The political parties are starting to set out their dividing lines over how the solve the cost of living “crisis”, brought into stark relief in recent years by high inflation accompanied by stagnant wage growth. This week it’s the turn of the Labour Party. Ed Miliband – aiming for an “economy that works for working people” – wants to see minimum wage rises.
This is certainly one possible solution, but it raises a number of important questions.
1) Won’t this just increase unemployment?
The most obvious counter-argument to increasing the minimum wage is the unemployment problem. Would a rise in the minimum wage simply discourage firms from hiring? This was a key concern when the minimum wage first came in, in 1999. The Low Pay Commission specifically takes into account the potential for negative effects on unemployment in setting the minimum wage.
Going against the Low Pay Commission’s recommendations – or indeed changing their remit – could risk higher unemployment, and higher costs for the state. And although the economy is starting to show signs of growth, institutions like the Bank of England aren’t expecting unemployment to come down to even 7% by the time of the next election. This suggests a need to tread carefully, if at all. From this perspective, imposing any increase on just some firms, rather than all, might be more sensible than an economy-wide approach.
2) What firms should have to pay higher wages?
Labour has suggested that some high-earning sectors such as finance, construction and computing, could be required to pay a higher minimum wage. The idea is that firms in these sectors are likely to be able to cope with the increased costs. Over time, as unemployment falls, it is likely that firms outside the sectors enjoying additional regulation will also have to pay higher wages to attract workers.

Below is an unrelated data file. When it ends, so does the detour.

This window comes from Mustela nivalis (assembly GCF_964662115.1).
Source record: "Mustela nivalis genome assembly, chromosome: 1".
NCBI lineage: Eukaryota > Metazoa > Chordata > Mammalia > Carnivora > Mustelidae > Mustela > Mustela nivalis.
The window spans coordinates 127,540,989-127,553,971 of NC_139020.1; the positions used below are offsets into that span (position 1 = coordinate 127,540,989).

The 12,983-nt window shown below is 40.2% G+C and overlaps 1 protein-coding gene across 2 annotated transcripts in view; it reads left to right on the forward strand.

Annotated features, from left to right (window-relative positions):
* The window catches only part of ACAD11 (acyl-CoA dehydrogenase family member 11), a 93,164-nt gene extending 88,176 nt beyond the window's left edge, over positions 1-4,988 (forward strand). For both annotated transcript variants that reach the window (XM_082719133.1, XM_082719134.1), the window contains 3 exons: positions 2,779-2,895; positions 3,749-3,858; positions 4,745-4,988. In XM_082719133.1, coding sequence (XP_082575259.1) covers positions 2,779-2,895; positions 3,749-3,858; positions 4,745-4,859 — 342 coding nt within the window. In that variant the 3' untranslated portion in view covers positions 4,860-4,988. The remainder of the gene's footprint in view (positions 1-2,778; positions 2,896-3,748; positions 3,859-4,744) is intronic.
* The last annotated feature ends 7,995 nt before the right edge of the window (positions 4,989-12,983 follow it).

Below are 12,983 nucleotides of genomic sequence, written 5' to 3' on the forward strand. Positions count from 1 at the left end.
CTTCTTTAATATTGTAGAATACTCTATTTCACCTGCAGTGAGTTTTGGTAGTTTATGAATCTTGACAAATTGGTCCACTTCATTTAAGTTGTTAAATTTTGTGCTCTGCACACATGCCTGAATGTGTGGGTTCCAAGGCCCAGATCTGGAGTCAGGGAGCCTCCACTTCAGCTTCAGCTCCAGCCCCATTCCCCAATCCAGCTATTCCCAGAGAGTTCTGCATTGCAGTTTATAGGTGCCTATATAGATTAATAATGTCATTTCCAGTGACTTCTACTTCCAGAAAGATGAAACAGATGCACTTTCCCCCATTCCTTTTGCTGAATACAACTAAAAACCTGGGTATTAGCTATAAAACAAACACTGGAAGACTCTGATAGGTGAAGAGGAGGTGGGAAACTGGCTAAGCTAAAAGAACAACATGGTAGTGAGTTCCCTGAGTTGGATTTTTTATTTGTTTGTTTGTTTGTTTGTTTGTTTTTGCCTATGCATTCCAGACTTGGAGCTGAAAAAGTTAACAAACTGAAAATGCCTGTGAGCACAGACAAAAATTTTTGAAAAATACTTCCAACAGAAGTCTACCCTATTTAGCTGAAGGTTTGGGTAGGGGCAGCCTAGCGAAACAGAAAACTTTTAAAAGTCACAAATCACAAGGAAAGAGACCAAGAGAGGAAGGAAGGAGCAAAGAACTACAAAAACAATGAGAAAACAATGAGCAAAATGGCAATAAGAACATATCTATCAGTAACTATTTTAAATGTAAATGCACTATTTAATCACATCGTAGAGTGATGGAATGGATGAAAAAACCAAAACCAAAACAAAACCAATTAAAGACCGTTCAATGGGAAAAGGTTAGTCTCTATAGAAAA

Some evidence suggests that increasing minimum wages generally could even be a good thing as it encourages firms to invest in increasing the productivity of their workers. Introducing a higher wage for some firms could be a way of transitioning to a higher economy-wide wage a few years later. But in the meantime, even sectors that are high-earning on average will still contain many smaller firms who may be less able to bear the costs. And, if the economy is still on the mend by the time of the next parliament, do we want to hobble some of our better performing sectors?
3) How will it be policed?
Ed Miliband has already spoken about increasing the fine for not paying the minimum wage – successful prosecutions recently have been thin on the ground. But making the system even more complex could make it even harder to police. For example, what happens when firms in the finance sector outsource some functions to sectors outside the higher minimum wage fence?
Very clear definitions of sectors will be needed if Labour is to take a sectoral approach to the minimum wage. Meanwhile, workers may find it lot harder to work out exactly what their legal wage should be – especially if all of this is also accompanied by voluntary “living wage zones” – an idea that Rachel Reeves has recently been looking at.
In some ways, “crisis” is a bit of a misnomer, suggesting as it does a point in time of intense difficulty. The high costs that are contributing to the cost of living have been problematic for some time. High costs of housing and childcare, for example, aren’t especially new. Part of the solution has to involve making markets like housing, childcare and energy deliver better value to the consumer – as all parties are beginning to realise.
Getting policies right in these areas could have huge benefits – and avoid the risk that increasing wages further increases costs in the economy. But of course, designing policy solutions to cope with the multiple causes of the cost of living crisis is a much harder task than just setting wages.